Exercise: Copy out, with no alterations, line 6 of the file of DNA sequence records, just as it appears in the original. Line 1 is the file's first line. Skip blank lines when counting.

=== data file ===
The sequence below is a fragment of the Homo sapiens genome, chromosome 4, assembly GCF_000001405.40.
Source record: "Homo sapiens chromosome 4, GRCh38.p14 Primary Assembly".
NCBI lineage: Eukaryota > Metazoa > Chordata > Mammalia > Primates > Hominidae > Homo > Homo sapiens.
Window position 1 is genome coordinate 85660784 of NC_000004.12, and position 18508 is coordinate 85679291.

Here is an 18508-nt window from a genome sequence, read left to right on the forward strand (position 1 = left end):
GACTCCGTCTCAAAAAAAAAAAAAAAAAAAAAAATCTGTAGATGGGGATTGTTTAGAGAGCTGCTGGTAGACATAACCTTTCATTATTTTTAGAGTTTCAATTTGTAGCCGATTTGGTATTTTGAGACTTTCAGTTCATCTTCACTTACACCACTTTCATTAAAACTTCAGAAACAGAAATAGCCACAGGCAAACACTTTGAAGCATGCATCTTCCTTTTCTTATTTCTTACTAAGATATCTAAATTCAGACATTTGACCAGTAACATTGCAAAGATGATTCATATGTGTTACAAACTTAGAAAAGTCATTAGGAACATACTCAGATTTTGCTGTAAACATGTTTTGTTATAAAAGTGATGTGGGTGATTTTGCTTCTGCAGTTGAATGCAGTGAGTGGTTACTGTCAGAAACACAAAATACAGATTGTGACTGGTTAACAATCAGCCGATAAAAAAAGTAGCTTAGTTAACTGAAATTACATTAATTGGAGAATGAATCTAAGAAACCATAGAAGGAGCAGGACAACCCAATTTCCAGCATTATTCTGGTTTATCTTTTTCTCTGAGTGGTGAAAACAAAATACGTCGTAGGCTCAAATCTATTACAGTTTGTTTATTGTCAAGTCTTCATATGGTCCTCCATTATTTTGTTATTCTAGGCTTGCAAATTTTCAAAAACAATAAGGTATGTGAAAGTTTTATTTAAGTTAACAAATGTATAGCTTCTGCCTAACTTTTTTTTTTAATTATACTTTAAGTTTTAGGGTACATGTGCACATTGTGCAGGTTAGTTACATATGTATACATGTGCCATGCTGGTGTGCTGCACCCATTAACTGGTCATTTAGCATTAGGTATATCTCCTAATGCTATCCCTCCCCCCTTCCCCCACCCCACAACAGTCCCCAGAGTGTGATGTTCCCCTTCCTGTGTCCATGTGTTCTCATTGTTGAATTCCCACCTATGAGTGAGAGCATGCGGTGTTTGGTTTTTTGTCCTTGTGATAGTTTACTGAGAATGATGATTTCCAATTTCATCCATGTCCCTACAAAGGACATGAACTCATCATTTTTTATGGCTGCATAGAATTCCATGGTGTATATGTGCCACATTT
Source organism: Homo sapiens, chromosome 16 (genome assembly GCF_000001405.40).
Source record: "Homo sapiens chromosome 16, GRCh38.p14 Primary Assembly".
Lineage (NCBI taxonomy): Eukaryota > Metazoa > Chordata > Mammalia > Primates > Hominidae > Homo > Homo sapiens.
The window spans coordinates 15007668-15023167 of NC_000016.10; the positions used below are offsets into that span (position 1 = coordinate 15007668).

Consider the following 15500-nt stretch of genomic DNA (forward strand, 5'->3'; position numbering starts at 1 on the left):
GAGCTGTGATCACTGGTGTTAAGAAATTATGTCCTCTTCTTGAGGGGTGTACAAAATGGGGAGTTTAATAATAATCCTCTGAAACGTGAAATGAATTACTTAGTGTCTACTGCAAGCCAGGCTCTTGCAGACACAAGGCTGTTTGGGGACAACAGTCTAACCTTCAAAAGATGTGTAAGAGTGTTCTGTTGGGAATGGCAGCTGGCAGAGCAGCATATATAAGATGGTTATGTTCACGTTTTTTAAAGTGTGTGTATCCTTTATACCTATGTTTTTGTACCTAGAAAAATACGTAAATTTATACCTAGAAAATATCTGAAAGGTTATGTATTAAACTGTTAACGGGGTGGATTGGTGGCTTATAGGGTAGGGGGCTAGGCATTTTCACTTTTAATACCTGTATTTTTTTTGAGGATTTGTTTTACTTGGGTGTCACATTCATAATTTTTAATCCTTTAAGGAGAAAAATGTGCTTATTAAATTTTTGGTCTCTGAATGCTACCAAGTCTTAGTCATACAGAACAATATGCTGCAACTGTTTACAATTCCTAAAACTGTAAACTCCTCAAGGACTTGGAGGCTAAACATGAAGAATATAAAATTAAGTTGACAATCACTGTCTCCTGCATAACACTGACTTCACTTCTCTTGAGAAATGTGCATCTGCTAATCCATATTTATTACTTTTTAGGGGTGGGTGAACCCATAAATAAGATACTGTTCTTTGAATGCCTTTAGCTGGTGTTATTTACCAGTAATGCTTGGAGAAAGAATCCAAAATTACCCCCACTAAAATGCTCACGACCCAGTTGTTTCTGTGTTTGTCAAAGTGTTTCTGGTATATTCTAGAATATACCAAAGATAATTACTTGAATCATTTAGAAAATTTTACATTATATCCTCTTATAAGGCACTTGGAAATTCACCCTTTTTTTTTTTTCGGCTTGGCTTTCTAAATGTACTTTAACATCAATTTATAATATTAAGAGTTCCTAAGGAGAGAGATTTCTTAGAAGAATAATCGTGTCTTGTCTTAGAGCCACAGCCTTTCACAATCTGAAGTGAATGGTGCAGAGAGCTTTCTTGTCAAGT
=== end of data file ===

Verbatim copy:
GACTCCGTCTCAAAAAAAAAAAAAAAAAAAAAAATCTGTAGATGGGGATTGTTTAGAGAGCTGCTGGTAGACATAACCTTTCATTATTTTTAGAGTTTCAATTTGTAGCCGATTTGGTATTTTGAGACTTTCAGTTCATCTTCACTTACACCACTTTCATTAAAACTTCAGAAACAGAAATAGCCACAGGCAAACACTTTGAAGCATGCATCTTCCTTTTCTTATTTCTTACTAAGATATCTAAATTCAGACATTTGACCAGTAACATTGCAAAGATGATTCATATGTGTTACAAACTTAGAAAAGTCATTAGGAACATACTCAGATTTTGCTGTAAACATGTTTTGTTATAAAAGTGATGTGGGTGATTTTGCTTCTGCAGTTGAATGCAGTGAGTGGTTACTGTCAGAAACACAAAATACAGATTGTGACTGGTTAACAATCAGCCGATAAAAAAAGTAGCTTAGTTAACTGAAATTACATTAATTGGAGAATGAATCTAAGAAACCATAGAAGGAGCAGGACAACCCAATTTCCAGCATTATTCTGGTTTATCTTTTTCTCTGAGTGGTGAAAACAAAATACGTCGTAGGCTCAAATCTATTACAGTTTGTTTATTGTCAAGTCTTCATATGGTCCTCCATTATTTTGTTATTCTAGGCTTGCAAATTTTCAAAAACAATAAGGTATGTGAAAGTTTTATTTAAGTTAACAAATGTATAGCTTCTGCCTAACTTTTTTTTTTAATTATACTTTAAGTTTTAGGGTACATGTGCACATTGTGCAGGTTAGTTACATATGTATACATGTGCCATGCTGGTGTGCTGCACCCATTAACTGGTCATTTAGCATTAGGTATATCTCCTAATGCTATCCCTCCCCCCTTCCCCCACCCCACAACAGTCCCCAGAGTGTGATGTTCCCCTTCCTGTGTCCATGTGTTCTCATTGTTGAATTCCCACCTATGAGTGAGAGCATGCGGTGTTTGGTTTTTTGTCCTTGTGATAGTTTACTGAGAATGATGATTTCCAATTTCATCCATGTCCCTACAAAGGACATGAACTCATCATTTTTTATGGCTGCATAGAATTCCATGGTGTATATGTGCCACATTT